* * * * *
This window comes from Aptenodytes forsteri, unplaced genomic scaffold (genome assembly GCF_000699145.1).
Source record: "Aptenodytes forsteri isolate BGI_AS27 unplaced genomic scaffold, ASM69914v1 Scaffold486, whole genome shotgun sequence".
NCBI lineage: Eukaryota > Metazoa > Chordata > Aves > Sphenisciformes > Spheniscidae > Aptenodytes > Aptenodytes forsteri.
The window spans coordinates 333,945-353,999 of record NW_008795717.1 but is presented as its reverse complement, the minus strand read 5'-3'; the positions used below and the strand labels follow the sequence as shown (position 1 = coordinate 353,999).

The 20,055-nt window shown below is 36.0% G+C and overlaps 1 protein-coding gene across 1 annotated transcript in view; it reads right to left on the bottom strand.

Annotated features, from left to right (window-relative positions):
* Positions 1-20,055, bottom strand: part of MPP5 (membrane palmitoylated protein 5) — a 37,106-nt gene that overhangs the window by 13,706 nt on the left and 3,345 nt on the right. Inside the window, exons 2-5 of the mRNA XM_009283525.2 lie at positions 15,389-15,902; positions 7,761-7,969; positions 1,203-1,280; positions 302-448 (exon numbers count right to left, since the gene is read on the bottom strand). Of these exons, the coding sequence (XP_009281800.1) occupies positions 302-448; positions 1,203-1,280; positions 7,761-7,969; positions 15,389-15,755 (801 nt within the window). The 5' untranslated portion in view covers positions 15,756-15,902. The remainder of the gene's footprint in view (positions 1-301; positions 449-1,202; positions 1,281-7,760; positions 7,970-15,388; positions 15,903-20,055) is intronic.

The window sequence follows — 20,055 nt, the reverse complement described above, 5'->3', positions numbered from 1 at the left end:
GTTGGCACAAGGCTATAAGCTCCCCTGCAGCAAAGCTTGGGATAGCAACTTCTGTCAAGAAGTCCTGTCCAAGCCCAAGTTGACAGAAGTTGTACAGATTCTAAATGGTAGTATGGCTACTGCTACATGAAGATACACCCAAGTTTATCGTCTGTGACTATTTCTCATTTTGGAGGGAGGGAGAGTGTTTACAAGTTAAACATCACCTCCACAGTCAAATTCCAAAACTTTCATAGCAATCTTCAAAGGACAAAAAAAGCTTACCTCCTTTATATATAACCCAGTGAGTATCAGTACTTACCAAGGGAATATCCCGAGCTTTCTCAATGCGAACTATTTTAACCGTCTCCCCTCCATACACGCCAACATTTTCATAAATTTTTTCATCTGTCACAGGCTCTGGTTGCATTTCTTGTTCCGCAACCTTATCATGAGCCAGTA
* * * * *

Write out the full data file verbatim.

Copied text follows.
This window comes from Aptenodytes forsteri, unplaced genomic scaffold (genome assembly GCF_000699145.1).
Source record: "Aptenodytes forsteri isolate BGI_AS27 unplaced genomic scaffold, ASM69914v1 Scaffold486, whole genome shotgun sequence".
NCBI lineage: Eukaryota > Metazoa > Chordata > Aves > Sphenisciformes > Spheniscidae > Aptenodytes > Aptenodytes forsteri.
The window spans coordinates 333,945-353,999 of record NW_008795717.1 but is presented as its reverse complement, the minus strand read 5'-3'; the positions used below and the strand labels follow the sequence as shown (position 1 = coordinate 353,999).

The 20,055-nt window shown below is 36.0% G+C and overlaps 1 protein-coding gene across 1 annotated transcript in view; it reads right to left on the bottom strand.

Annotated features, from left to right (window-relative positions):
* Positions 1-20,055, bottom strand: part of MPP5 (membrane palmitoylated protein 5) — a 37,106-nt gene that overhangs the window by 13,706 nt on the left and 3,345 nt on the right. Inside the window, exons 2-5 of the mRNA XM_009283525.2 lie at positions 15,389-15,902; positions 7,761-7,969; positions 1,203-1,280; positions 302-448 (exon numbers count right to left, since the gene is read on the bottom strand). Of these exons, the coding sequence (XP_009281800.1) occupies positions 302-448; positions 1,203-1,280; positions 7,761-7,969; positions 15,389-15,755 (801 nt within the window). The 5' untranslated portion in view covers positions 15,756-15,902. The remainder of the gene's footprint in view (positions 1-301; positions 449-1,202; positions 1,281-7,760; positions 7,970-15,388; positions 15,903-20,055) is intronic.

The window sequence follows — 20,055 nt, the reverse complement described above, 5'->3', positions numbered from 1 at the left end:
GTTGGCACAAGGCTATAAGCTCCCCTGCAGCAAAGCTTGGGATAGCAACTTCTGTCAAGAAGTCCTGTCCAAGCCCAAGTTGACAGAAGTTGTACAGATTCTAAATGGTAGTATGGCTACTGCTACATGAAGATACACCCAAGTTTATCGTCTGTGACTATTTCTCATTTTGGAGGGAGGGAGAGTGTTTACAAGTTAAACATCACCTCCACAGTCAAATTCCAAAACTTTCATAGCAATCTTCAAAGGACAAAAAAAGCTTACCTCCTTTATATATAACCCAGTGAGTATCAGTACTTACCAAGGGAATATCCCGAGCTTTCTCAATGCGAACTATTTTAACCGTCTCCCCTCCATACACGCCAACATTTTCATAAATTTTTTCATCTGTCACAGGCTCTGGTTGCATTTCTTGTTCCGCAACCTTATCATGAGCCAGTA